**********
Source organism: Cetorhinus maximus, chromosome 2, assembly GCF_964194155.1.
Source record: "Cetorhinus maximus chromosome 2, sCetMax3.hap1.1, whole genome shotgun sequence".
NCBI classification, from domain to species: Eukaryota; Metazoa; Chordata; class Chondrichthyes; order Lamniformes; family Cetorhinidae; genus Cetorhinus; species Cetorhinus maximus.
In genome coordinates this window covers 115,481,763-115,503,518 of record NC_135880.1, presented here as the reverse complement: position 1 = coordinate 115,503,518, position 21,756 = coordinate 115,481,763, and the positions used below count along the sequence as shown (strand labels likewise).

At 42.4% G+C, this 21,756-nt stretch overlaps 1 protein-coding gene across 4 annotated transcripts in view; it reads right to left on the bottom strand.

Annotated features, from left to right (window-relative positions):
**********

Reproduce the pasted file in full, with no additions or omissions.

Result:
Source organism: Cetorhinus maximus, chromosome 2, assembly GCF_964194155.1.
Source record: "Cetorhinus maximus chromosome 2, sCetMax3.hap1.1, whole genome shotgun sequence".
NCBI classification, from domain to species: Eukaryota; Metazoa; Chordata; class Chondrichthyes; order Lamniformes; family Cetorhinidae; genus Cetorhinus; species Cetorhinus maximus.
In genome coordinates this window covers 115,481,763-115,503,518 of record NC_135880.1, presented here as the reverse complement: position 1 = coordinate 115,503,518, position 21,756 = coordinate 115,481,763, and the positions used below count along the sequence as shown (strand labels likewise).

At 42.4% G+C, this 21,756-nt stretch overlaps 1 protein-coding gene across 4 annotated transcripts in view; it reads right to left on the bottom strand.

Annotated features, from left to right (window-relative positions):